Teacher Day! Teachers can get a small yogurt for 99 cents all day long by showing us their school ID.
The winning number is worth 16 dollars today. (Remember that you must tell us the current number to redeem the elevated amount.)
I don't have a lot of weaknesses when it comes to food. It is pretty easy for me to work here because I don't crave chocolates or candies or the bakery goods that we make. I do however have a soft spot when it comes to pretzels and kolochies. About a year ago, I signed up for Auntie Anne's monthly newsletter because I hands down prefer their wonderful pretzels. The newsletter often sends a coupon for buy one, get one free or other such offers. At the end of the month, it is not uncommon to find me at the mall getting a pretzel. Of course, they also include things other than coupons in the newsletter. This month, they had the history of the pretzel:
An Italian monk, his name now lost to history, decided to reward his students by serving them baked scraps of leftover dough. He rolled and twisted the dough to resemble his students, who folded their arms across their chests when praying. After baking the dough to a golden brown, he called the finished product "pretiolas," Latin for "little rewards."
A good idea like this one didn't take long to catch on – "pretiolas" spread throughout Europe and were considered a symbol of good luck, long life, and prosperity. German children, for instance, wore them around their necks to celebrate the New Year, and it wasn't long before they began adorning the tops of Christmas trees.
A group of Turkish invaders sought to mount a sneak attack against the city of Vienna, Austria, by digging tunnels underneath the walls. But pretzel bakers heard the commotion, sounded the alarm, and grabbed their weapons to help fight off the attack. Their actions were rewarded with a seal that included a depiction of a pretzel.
The German tradition of eating pretzels during Good Friday dinner is introduced.
The classic pretzel's three-hole shape begins to take form. The three holes represent the Christian trinity of "Father, Son, and Holy Spirit," and pretzels are thought to bring luck, prosperity, and spiritual wholeness.
The wedding phrase "tying the knot" got its start when a pretzel was used to tie the knot between two prominent families. The pretzel's loops stood for everlasting love.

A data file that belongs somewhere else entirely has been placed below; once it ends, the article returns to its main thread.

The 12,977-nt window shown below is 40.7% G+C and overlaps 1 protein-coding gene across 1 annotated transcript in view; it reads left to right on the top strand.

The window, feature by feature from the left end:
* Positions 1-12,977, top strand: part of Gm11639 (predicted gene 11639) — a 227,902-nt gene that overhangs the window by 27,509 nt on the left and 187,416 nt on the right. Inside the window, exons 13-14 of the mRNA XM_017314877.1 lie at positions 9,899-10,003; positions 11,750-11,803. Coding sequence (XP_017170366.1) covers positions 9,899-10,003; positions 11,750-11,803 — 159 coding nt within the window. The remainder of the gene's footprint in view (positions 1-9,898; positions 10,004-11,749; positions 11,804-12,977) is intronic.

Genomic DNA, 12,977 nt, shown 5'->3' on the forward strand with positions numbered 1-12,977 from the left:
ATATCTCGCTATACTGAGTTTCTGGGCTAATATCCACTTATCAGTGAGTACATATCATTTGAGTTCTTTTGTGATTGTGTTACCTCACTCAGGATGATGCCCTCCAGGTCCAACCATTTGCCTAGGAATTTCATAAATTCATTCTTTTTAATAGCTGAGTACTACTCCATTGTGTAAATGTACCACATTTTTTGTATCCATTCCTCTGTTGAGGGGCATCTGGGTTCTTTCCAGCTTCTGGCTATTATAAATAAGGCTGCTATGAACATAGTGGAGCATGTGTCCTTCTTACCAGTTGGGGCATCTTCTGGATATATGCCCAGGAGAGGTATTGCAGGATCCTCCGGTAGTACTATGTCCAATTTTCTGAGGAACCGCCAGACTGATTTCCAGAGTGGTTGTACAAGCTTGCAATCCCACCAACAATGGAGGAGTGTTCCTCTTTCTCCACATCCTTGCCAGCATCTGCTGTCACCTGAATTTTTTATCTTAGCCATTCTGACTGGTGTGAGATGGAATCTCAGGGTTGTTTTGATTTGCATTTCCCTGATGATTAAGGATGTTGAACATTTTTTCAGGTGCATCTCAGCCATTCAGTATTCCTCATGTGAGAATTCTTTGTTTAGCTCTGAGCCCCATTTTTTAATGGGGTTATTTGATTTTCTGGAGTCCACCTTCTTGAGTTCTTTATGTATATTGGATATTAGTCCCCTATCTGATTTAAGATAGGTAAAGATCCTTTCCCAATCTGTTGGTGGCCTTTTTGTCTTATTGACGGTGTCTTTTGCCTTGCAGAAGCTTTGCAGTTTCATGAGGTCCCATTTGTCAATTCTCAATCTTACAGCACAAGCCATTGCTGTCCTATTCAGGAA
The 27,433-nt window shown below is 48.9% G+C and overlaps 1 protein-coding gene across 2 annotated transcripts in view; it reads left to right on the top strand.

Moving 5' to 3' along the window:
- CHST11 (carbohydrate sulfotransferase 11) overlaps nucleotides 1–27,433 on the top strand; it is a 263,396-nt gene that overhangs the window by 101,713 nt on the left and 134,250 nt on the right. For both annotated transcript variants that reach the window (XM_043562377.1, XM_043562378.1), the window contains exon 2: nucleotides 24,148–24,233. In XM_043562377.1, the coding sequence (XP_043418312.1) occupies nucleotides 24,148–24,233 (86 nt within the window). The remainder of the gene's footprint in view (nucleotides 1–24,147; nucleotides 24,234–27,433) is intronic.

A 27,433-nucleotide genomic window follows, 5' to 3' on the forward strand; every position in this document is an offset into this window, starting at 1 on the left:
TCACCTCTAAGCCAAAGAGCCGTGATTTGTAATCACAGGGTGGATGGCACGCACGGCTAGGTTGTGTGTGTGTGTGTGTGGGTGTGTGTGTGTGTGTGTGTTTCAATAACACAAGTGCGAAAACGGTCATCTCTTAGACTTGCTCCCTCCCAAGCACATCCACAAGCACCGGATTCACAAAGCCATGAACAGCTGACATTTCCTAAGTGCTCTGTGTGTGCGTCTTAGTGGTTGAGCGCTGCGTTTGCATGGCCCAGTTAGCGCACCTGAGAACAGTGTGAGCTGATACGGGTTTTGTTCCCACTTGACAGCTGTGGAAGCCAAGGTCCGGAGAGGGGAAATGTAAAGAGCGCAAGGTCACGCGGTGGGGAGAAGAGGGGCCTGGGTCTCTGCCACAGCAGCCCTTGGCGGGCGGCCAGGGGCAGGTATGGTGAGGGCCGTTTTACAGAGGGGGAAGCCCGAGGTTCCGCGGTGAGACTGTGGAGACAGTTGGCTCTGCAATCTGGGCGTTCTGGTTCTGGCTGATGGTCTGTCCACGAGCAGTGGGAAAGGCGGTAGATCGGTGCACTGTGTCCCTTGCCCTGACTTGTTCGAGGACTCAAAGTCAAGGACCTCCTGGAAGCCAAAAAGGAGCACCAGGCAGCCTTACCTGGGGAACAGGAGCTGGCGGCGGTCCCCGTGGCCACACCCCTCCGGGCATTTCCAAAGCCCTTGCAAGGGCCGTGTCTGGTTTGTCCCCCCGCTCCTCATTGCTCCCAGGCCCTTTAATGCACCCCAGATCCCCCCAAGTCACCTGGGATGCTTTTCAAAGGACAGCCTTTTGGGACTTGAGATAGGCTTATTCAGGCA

Hard pretzels were discovered by mistake, when a bakers' apprentice fell asleep by the furnace and let the treats bake "too long." At first, the baker was mad at his apprentice for his carelessness, but upon tasting these pretzels, quickly realized he had an opportunity for something big.
Pretzels may have made their way to the United States on the Mayflower. It is said that the Pilgrims traded pretzels with the Native Americans for various things.
Immigrants from around Europe came to Lancaster County, Pennsylvania, and brought their pretzel recipes with them.
The first American hard pretzel factory was opened in Lititz, Pennsylvania. The artisans of the day rolled, baked, and salted pretzels by hand.
Anne Beiler buys a stand in a Downingtown, Pennsylvania, farmer's market and Auntie Anne's is born.
Auntie Anne's bakers make 100 million pretzels per year (using enough dough in the process to wrap end-to-end around the earth three times).
Quiz Day: The Reality of Life in Orbit (Space Quiz)
You answered 8 questions correctly out of 10. You're ready to move to orbit if you got all 10 correct. You'd survive a short-duration mission if you got between 7 and 9 correct; between four and six, a sub-orbital flight is more your speed. Less than four? Feel lucky you are still on the ground.
The multiple viewings of the classic 80's film Space Camp finally pays off. I guess I should have paid more attention to the food when I was last in Huntsville, Alabama.